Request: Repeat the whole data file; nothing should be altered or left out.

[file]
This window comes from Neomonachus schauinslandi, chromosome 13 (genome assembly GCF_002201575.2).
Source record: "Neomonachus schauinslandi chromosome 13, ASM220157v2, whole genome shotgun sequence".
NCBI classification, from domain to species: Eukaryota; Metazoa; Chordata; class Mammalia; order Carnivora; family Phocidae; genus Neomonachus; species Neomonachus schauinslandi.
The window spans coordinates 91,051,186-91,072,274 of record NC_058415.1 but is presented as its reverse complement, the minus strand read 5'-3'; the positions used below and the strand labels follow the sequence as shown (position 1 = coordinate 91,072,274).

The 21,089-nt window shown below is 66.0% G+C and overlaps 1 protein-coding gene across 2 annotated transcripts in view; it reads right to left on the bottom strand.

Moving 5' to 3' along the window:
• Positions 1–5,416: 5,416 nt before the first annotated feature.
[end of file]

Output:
This window comes from Neomonachus schauinslandi, chromosome 13 (genome assembly GCF_002201575.2).
Source record: "Neomonachus schauinslandi chromosome 13, ASM220157v2, whole genome shotgun sequence".
NCBI classification, from domain to species: Eukaryota; Metazoa; Chordata; class Mammalia; order Carnivora; family Phocidae; genus Neomonachus; species Neomonachus schauinslandi.
The window spans coordinates 91,051,186-91,072,274 of record NC_058415.1 but is presented as its reverse complement, the minus strand read 5'-3'; the positions used below and the strand labels follow the sequence as shown (position 1 = coordinate 91,072,274).

The 21,089-nt window shown below is 66.0% G+C and overlaps 1 protein-coding gene across 2 annotated transcripts in view; it reads right to left on the bottom strand.

Moving 5' to 3' along the window:
• Positions 1–5,416: 5,416 nt before the first annotated feature.